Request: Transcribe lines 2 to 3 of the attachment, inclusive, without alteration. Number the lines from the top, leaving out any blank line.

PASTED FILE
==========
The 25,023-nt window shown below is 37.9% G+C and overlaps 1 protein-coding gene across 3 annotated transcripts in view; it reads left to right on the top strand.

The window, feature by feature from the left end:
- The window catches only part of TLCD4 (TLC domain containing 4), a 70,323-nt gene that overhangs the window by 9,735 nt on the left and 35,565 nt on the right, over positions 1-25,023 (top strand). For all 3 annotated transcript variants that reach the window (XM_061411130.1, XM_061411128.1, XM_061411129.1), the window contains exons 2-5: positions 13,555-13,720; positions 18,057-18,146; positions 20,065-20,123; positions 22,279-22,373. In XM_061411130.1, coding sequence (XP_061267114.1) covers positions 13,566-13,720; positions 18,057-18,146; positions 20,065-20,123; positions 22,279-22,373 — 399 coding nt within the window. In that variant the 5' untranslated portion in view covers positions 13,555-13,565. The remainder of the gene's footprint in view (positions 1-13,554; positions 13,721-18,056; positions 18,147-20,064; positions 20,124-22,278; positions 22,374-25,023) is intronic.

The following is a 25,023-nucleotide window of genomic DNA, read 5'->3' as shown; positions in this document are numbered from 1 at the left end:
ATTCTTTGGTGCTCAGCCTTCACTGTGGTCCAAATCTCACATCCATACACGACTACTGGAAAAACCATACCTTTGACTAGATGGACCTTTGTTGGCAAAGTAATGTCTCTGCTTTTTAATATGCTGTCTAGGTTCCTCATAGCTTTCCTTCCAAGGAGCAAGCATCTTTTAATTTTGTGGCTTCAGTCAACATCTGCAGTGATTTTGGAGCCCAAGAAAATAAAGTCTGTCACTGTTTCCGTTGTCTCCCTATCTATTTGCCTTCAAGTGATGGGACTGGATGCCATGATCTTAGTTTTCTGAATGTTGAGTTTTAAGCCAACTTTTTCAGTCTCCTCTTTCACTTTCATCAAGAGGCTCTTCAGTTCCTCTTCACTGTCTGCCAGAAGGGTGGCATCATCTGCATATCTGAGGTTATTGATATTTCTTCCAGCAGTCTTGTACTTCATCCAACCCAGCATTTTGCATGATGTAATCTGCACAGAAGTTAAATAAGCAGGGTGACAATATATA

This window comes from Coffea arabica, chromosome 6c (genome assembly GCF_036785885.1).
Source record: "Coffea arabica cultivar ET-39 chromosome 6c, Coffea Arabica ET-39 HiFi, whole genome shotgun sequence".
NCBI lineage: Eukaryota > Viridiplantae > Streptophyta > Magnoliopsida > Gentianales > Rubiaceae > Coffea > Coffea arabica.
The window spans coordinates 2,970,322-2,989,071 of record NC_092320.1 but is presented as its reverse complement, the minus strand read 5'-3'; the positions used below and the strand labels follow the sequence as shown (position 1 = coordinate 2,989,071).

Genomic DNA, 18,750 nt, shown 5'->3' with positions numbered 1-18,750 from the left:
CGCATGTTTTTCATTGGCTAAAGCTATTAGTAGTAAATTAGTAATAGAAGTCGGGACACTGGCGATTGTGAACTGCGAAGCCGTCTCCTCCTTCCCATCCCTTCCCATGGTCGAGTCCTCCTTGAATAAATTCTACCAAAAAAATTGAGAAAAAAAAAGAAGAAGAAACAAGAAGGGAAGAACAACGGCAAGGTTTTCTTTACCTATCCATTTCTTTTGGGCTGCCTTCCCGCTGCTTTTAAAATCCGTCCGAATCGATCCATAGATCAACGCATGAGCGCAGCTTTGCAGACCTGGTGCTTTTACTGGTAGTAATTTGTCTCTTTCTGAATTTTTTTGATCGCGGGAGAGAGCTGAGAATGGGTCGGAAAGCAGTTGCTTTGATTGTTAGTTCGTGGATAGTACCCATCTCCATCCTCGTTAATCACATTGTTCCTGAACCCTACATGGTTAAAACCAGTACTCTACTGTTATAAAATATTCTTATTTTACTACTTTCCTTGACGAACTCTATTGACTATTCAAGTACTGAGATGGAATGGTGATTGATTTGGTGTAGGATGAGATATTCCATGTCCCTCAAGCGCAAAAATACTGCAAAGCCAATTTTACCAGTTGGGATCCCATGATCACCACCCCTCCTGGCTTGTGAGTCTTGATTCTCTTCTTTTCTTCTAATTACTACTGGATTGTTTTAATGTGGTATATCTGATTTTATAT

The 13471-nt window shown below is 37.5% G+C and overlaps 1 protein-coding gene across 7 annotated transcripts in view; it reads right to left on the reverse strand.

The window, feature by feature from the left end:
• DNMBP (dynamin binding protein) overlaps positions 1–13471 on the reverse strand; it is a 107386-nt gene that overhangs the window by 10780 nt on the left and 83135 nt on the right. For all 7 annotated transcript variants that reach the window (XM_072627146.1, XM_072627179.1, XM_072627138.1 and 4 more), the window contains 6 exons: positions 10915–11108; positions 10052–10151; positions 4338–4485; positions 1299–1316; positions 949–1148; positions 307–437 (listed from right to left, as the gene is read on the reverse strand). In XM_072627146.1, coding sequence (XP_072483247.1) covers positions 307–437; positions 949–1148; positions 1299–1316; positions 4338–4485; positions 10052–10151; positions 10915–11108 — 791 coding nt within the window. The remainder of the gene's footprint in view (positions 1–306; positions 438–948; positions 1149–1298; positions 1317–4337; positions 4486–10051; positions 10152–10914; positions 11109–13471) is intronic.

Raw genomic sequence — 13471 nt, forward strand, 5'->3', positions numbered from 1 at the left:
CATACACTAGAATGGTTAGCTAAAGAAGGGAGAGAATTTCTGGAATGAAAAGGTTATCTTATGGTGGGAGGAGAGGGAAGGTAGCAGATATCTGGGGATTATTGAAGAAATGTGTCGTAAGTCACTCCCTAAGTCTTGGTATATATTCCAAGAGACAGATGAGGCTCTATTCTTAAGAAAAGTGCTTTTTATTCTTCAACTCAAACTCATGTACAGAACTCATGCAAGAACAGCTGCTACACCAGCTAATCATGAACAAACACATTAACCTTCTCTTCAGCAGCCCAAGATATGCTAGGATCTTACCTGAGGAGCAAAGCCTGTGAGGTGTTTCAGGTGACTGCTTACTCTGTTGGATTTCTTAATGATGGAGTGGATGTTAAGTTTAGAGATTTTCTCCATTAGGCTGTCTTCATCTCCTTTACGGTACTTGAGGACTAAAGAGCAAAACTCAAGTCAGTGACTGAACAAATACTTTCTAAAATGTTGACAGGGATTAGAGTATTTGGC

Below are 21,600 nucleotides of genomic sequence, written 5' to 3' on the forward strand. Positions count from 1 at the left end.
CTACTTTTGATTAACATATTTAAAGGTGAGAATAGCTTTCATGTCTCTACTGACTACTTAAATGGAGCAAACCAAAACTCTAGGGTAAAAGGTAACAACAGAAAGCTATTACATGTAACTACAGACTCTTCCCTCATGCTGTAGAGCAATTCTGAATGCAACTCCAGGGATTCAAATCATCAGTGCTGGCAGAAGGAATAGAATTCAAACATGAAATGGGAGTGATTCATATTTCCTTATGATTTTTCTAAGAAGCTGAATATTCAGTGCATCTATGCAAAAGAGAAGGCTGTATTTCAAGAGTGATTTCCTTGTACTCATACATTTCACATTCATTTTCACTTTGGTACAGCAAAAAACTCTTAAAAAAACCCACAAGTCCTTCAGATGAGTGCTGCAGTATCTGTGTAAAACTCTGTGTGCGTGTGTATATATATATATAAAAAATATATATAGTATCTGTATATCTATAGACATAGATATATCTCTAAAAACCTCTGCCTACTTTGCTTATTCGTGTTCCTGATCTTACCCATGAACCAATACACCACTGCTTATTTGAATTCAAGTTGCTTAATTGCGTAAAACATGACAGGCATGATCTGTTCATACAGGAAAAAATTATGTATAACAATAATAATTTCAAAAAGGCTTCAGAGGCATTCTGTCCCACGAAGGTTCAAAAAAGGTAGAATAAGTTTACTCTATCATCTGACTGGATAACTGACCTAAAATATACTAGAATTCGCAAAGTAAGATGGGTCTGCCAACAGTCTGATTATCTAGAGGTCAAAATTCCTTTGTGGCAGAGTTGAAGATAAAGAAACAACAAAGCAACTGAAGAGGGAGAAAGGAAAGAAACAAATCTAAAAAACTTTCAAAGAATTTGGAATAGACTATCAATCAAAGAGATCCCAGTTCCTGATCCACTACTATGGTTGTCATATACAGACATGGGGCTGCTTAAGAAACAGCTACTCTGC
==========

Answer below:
The window, feature by feature from the left end:
- The window catches only part of TLCD4 (TLC domain containing 4), a 70,323-nt gene that overhangs the window by 9,735 nt on the left and 35,565 nt on the right, over positions 1-25,023 (top strand). For all 3 annotated transcript variants that reach the window (XM_061411130.1, XM_061411128.1, XM_061411129.1), the window contains exons 2-5: positions 13,555-13,720; positions 18,057-18,146; positions 20,065-20,123; positions 22,279-22,373. In XM_061411130.1, coding sequence (XP_061267114.1) covers positions 13,566-13,720; positions 18,057-18,146; positions 20,065-20,123; positions 22,279-22,373 — 399 coding nt within the window. In that variant the 5' untranslated portion in view covers positions 13,555-13,565. The remainder of the gene's footprint in view (positions 1-13,554; positions 13,721-18,056; positions 18,147-20,064; positions 20,124-22,278; positions 22,374-25,023) is intronic.